Alain Goudey, chief officer at NEOMA Business School located in France claims the positive benefit of education through VR. “Students show extra commitment from the situations that are thoughtfully created by their professors. Considered construction of physiological experiment in return provides students to memorize more efficiently. Routines between theory and practice is shorter and does greater than experiment directly conducted in business scenarios.”

“Improved learning experience through improved technology, that’s the perk of the technology” says Goudey. “Immersive technology enhancing student’s ability of learning was found by the research from PwC. Students feel more confident about what they learn and able to apply better because they believe studying through VR feels more linked with others compared to simply studying the case study online.”

Stern proclaims about the further development in technology for enhanced VR experience. Introduction of ‘room-scale’ VR where it will allow groups of people to freely interact and able to palpable objects to reinforce user’s senses during the learning. Another is the use of 5G networking to become more mobile.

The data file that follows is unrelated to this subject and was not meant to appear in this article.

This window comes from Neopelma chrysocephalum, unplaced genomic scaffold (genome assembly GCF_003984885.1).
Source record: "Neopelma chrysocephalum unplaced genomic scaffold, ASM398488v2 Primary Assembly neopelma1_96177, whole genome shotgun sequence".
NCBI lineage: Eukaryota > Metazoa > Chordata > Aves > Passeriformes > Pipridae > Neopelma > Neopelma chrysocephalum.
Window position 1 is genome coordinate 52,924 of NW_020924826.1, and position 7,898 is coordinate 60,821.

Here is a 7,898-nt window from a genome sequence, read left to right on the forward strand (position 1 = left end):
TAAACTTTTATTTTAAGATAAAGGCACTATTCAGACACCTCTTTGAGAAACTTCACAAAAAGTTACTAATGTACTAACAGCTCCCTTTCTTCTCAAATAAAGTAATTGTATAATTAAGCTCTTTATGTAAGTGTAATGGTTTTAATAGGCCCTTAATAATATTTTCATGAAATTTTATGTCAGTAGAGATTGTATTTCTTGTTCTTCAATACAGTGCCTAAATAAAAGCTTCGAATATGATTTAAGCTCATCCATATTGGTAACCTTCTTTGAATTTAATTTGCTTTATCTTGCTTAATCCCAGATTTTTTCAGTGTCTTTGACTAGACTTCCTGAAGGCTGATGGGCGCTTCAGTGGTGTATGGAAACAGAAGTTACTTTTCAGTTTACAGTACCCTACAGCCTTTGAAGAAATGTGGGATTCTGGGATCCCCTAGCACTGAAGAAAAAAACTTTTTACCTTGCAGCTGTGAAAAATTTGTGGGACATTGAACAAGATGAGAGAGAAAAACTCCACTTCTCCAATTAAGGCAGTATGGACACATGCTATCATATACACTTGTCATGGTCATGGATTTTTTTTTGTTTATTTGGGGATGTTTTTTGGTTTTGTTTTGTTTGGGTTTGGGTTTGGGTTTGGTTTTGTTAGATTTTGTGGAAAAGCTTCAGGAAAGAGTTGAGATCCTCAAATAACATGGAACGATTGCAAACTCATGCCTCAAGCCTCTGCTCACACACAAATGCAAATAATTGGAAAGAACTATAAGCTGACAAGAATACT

Barriers VR to Overcome

Virtual reality still has a long way to go to be commonly used for educational purposes

However, VR is still an unfinished technology. Stern added “What we can do inside VR to interact and observe within the current headsets is not as much as we anticipate. This will need to overcome in the future with superior hardware over the generations and software with features like powerful data analytics, AI learning, and natural language processing.”

Stern is comfortable that on one given day, augmented reality will replace many of the existing form of teaching through classrooms. However, the technology we currently possess is insufficient to portray digital images onto the real world at a satisfactory level for MBA classrooms at the moment.

Limitation of the technology is not the only obstacles of the VR for business schools. Business Schools clarifies the lack of technology devices among students. The high demand of the technology isn’t followed by the distribution of the device among globally.

“VR definitely impresses people” says Josefine Raasch, a senior learning designer at ESMT Berlin. She claims this is not especially favorable to learning from an educational standpoint as students might lose their focus on the VR itself rather than the content they perceive.

VR devices are costly materials and this is not including the necessities of video production cost. Raach points out the difficulty of financial aspect where an affordable VR glass is known to cause side effects like headaches and mild illness unless an extravagant device is purchased. When business school needs to consider over hundreds of students, it is a burden that they cannot ignore.

Lastly, Raach shared about her VR teaching experience at ESMT “The final outcome from the VR might be satisfying, but when we weight that with the complexity and expenses that occurred, it is hard to say if the VR teaching is worth to partake.”